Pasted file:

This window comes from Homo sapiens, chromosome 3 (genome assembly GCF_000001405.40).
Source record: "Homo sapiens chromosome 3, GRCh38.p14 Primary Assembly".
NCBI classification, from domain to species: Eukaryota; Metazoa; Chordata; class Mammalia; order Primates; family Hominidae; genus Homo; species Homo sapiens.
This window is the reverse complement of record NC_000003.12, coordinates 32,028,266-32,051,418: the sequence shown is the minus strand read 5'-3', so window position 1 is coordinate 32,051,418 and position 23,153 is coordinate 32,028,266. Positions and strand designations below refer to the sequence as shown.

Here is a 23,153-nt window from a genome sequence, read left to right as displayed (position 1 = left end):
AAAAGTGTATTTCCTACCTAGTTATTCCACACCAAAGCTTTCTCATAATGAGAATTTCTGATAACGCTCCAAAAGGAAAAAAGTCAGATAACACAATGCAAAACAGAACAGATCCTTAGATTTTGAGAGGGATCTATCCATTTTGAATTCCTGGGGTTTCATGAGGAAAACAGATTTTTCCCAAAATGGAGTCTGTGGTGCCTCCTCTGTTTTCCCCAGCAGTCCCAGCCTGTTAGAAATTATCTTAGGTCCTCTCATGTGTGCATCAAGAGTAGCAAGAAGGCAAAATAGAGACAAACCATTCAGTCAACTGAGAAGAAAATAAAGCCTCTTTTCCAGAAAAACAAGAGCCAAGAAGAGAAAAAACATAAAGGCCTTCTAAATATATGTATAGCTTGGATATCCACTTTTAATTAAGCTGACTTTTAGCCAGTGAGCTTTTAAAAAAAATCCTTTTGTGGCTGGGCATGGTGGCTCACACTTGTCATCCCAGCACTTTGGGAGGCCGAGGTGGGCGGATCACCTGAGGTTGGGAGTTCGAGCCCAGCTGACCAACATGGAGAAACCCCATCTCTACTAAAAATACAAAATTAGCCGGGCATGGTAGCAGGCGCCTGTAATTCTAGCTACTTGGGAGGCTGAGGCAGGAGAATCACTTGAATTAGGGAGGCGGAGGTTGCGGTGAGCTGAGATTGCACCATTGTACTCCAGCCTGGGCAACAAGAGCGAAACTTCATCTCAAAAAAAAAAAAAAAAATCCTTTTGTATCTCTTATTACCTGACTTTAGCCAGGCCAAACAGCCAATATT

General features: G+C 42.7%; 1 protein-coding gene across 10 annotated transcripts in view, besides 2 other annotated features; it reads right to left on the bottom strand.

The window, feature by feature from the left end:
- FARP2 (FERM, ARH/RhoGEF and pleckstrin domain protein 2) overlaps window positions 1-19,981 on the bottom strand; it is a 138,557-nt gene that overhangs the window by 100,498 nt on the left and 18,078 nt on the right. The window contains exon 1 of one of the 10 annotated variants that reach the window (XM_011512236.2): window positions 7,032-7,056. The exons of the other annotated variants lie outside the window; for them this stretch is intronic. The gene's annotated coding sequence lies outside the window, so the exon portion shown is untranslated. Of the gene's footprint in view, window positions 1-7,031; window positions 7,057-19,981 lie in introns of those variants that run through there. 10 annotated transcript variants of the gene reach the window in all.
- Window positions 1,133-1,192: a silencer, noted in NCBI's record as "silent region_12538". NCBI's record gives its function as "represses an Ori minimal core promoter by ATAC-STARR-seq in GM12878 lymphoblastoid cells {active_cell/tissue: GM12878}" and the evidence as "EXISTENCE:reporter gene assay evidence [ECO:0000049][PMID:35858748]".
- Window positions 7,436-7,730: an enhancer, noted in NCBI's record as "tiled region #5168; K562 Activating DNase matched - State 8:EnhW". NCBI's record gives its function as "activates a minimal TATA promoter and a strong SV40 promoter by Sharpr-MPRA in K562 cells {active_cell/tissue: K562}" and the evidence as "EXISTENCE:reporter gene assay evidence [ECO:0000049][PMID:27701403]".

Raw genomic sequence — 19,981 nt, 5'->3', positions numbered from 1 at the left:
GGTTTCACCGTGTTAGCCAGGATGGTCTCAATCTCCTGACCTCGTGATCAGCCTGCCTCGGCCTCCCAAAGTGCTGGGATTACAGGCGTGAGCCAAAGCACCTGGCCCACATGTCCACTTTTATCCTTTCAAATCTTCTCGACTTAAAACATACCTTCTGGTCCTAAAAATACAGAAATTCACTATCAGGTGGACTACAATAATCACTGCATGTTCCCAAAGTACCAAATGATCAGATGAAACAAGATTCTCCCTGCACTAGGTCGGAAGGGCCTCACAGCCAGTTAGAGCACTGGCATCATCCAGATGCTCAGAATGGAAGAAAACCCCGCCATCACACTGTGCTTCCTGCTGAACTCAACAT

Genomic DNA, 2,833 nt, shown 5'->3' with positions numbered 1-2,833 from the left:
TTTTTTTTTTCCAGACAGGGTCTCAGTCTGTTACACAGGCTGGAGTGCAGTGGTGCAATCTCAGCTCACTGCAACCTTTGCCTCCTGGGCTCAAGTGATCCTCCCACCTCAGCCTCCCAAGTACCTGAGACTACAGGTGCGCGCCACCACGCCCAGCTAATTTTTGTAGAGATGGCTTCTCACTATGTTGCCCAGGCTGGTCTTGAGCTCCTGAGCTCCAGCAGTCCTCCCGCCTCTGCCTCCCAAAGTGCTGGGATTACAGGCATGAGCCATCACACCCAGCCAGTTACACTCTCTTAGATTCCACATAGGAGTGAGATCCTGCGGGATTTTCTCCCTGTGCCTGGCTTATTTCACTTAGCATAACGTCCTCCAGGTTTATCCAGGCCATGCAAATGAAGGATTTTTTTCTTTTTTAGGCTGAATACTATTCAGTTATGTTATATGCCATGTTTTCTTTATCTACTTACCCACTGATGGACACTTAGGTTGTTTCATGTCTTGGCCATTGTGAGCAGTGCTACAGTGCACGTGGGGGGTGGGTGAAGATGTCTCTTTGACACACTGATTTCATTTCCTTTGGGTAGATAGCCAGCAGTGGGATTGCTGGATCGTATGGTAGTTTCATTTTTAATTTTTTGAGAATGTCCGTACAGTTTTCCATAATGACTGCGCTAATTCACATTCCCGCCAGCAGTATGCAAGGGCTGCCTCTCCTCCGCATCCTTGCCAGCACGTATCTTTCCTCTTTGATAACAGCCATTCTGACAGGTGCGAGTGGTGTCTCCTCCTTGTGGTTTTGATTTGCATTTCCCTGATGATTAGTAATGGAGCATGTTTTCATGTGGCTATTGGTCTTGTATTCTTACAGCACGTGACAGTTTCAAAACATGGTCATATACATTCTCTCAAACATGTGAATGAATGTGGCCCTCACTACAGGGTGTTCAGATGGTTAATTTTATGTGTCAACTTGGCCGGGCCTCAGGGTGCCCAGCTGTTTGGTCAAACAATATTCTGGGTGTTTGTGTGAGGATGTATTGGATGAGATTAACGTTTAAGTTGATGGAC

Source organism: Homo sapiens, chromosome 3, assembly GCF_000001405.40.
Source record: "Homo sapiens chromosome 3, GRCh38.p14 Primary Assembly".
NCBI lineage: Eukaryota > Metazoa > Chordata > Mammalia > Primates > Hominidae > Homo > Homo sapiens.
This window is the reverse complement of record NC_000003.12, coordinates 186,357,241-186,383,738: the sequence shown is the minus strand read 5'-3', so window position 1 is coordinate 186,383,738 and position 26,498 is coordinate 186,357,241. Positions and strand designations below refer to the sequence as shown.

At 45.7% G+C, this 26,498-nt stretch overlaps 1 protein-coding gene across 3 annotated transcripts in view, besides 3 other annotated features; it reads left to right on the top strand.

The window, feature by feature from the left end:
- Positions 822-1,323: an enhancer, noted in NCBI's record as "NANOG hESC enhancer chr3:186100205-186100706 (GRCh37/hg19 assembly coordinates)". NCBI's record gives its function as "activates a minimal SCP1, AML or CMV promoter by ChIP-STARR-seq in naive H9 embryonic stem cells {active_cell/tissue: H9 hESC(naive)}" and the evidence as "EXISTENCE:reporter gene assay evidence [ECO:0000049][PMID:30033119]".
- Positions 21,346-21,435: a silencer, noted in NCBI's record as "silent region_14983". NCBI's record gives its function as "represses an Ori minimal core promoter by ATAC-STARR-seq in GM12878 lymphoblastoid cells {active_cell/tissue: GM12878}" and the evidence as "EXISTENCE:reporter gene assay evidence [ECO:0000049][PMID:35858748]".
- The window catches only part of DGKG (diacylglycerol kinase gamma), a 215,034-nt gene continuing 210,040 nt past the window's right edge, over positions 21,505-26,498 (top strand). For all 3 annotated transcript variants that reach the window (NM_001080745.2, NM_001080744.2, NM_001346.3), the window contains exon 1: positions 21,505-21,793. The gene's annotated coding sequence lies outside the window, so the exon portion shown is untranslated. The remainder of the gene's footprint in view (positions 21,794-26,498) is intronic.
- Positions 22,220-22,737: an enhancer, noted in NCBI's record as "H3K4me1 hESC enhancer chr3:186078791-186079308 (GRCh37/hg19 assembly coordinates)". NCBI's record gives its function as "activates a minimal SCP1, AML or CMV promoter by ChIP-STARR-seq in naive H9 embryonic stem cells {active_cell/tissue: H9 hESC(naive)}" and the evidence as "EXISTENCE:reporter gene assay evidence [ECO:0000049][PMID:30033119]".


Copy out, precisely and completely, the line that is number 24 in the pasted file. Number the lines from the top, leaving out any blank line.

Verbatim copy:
- The window catches only part of DGKG (diacylglycerol kinase gamma), a 215,034-nt gene continuing 210,040 nt past the window's right edge, over positions 21,505-26,498 (top strand). For all 3 annotated transcript variants that reach the window (NM_001080745.2, NM_001080744.2, NM_001346.3), the window contains exon 1: positions 21,505-21,793. The gene's annotated coding sequence lies outside the window, so the exon portion shown is untranslated. The remainder of the gene's footprint in view (positions 21,794-26,498) is intronic.